Amonge Sinxoto is a co-founder of Blackboard Africa, a non-profit organization, for youth by youth, intended to empower the African youth through leadership and mentorship training.
- What inspired you and your co-founders to start Blackboard Africa?
The inspiration to start Blackboard Africa came from Zingisa (co-founder) and my realization that the African youth were actively seeking out spaces or avenues to express their voice. We felt that it was important for youth to be at the forefront of driving the narrative of the continent into a new direction and came to the conclusion that the tools needed to be equipped for that was leadership and mentorship.
2. What are three things you learned as you’ve been working on Blackboard Africa that you wish you had known when you started?
- I wish I had known that not everyone around me was going to understand or support the initiative that I had taken and that it was not something to be discouraged by. Of course, it's always great to feel like you have the support but it's essential that I had a self-driving passion that wasn't dependent on external forces because, in the end, the most important thing was the lives we had impacted.
- I wish I had known that imitation is not threatening. When people started to form similar platforms I was a little taken aback. But I wish I had known that firstly, no one could duplicate what we had created because they didn't know our vision and that was never something to be distracted by. Secondly, that it was actually positive that more of these kinds of spaces had been created to support African youth and more people could be impacted.
- I walked into it with so many ideas and projects that I wanted to start right away. It's important to zone in on fewer tasks or projects and implement them consistently and then contribute to your plate gradually. That way you follow through on all your plans but maintain consistency and sustainability.
3. You’ve just recently finished high school – how have you managed to balance the demands of running a program and meeting all your school obligations?
I've recently discovered that I had a lot more time available to me than I was actually making use of. I always made it a point to prioritize my school work but there would always be spare time. I just concentrated that time into something constructive. We make time for the things that we care about, this was one of those things so there was always a gap to give it attention.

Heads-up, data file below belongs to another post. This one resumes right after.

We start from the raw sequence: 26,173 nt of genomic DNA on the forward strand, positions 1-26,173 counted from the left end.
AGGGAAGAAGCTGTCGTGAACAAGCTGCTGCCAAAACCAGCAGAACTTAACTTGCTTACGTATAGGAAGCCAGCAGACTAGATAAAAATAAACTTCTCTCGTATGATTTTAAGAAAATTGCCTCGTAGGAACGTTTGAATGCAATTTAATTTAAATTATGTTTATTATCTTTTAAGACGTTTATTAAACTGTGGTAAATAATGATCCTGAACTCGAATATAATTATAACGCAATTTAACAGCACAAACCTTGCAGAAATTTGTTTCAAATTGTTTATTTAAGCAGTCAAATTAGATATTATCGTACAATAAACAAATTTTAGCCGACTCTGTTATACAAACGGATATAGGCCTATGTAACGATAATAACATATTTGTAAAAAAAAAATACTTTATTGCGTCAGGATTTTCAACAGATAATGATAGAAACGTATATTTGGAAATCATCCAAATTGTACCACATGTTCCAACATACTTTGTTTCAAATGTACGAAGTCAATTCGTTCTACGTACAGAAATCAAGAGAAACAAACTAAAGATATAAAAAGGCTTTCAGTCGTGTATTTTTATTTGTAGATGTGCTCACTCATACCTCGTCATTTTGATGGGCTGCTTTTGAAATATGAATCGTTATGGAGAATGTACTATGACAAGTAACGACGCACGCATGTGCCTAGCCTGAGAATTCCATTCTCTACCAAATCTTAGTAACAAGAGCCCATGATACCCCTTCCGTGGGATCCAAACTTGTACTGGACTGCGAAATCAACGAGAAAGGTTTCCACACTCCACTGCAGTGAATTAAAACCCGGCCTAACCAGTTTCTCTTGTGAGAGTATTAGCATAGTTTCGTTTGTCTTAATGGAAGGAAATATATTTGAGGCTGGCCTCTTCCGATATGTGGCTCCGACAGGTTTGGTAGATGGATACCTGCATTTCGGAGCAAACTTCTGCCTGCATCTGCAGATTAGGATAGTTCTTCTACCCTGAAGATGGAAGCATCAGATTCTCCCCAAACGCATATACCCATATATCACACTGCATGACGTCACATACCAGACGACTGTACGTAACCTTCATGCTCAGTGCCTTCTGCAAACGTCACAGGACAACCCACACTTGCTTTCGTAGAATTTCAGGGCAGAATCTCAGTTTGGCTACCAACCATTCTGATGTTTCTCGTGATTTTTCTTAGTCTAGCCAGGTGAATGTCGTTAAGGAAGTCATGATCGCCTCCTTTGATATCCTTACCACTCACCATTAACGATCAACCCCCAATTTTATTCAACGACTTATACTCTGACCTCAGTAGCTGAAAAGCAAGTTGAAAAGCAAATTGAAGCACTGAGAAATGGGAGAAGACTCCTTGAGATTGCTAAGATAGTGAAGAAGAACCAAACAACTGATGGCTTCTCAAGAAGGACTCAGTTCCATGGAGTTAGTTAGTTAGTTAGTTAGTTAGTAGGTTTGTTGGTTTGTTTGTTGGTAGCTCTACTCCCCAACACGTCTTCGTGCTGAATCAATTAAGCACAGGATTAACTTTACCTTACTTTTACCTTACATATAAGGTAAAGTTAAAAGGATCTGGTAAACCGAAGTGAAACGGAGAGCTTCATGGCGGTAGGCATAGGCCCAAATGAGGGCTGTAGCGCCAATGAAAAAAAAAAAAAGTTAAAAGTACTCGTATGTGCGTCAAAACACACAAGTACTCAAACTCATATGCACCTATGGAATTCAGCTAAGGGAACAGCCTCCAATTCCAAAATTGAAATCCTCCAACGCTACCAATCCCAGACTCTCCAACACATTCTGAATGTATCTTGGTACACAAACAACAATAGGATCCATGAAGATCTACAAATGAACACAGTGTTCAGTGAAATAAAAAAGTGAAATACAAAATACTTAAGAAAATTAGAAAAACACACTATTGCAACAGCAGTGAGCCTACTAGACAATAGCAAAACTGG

4. What’s your advice to young people who want to see a better world, who want do something about it, but who are not sure how to start?
You are always in a position to change something, start with what you have from where you are and continue to build and grow. Don't underestimate your influence or reach. It's important to not commit to solving everything on your own, identify like-minded individuals who care about what you are trying to change and split the responsibility.
5. As a very engaged young person, do you feel that there have been improvements in recent years in young people being taken seriously by decision makers? And where does there still need to be a lot more change/investment?
I have personally witnessed a great excitement toward young people pursuing something for the greater good. People that are extremely interested to hear what young people have to say. Needless to say that there's many I haven't interacted with who might not carry that same fire. But the responsibility lies on us to make our voices heard just as much as people in power should seek out input from the youth.
6. How do you stay positive and motivated to do what you do?
Other young people reaching out and expressing the importance of the platform also just reminds me what Blackboard Africa means to them and keeps me motivated to continue running the organization.